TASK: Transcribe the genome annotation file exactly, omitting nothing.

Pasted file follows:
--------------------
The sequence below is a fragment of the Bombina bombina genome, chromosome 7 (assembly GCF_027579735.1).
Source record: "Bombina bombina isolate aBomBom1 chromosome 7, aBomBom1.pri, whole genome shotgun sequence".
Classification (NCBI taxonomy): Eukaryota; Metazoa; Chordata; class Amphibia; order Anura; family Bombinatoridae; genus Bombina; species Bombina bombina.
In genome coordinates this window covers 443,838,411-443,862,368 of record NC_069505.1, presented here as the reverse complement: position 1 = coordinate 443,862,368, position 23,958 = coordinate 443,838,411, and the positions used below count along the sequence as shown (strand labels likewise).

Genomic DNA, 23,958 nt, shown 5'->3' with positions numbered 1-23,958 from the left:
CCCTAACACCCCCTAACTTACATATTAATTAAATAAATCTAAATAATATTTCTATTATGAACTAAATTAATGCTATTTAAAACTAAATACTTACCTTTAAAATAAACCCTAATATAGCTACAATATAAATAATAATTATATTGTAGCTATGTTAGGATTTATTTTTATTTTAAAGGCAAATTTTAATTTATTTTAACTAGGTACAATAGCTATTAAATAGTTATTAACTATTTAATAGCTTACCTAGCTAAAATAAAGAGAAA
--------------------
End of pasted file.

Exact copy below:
The sequence below is a fragment of the Bombina bombina genome, chromosome 7 (assembly GCF_027579735.1).
Source record: "Bombina bombina isolate aBomBom1 chromosome 7, aBomBom1.pri, whole genome shotgun sequence".
Classification (NCBI taxonomy): Eukaryota; Metazoa; Chordata; class Amphibia; order Anura; family Bombinatoridae; genus Bombina; species Bombina bombina.
In genome coordinates this window covers 443,838,411-443,862,368 of record NC_069505.1, presented here as the reverse complement: position 1 = coordinate 443,862,368, position 23,958 = coordinate 443,838,411, and the positions used below count along the sequence as shown (strand labels likewise).

Genomic DNA, 23,958 nt, shown 5'->3' with positions numbered 1-23,958 from the left:
CCCTAACACCCCCTAACTTACATATTAATTAAATAAATCTAAATAATATTTCTATTATGAACTAAATTAATGCTATTTAAAACTAAATACTTACCTTTAAAATAAACCCTAATATAGCTACAATATAAATAATAATTATATTGTAGCTATGTTAGGATTTATTTTTATTTTAAAGGCAAATTTTAATTTATTTTAACTAGGTACAATAGCTATTAAATAGTTATTAACTATTTAATAGCTTACCTAGCTAAAATAAAGAGAAA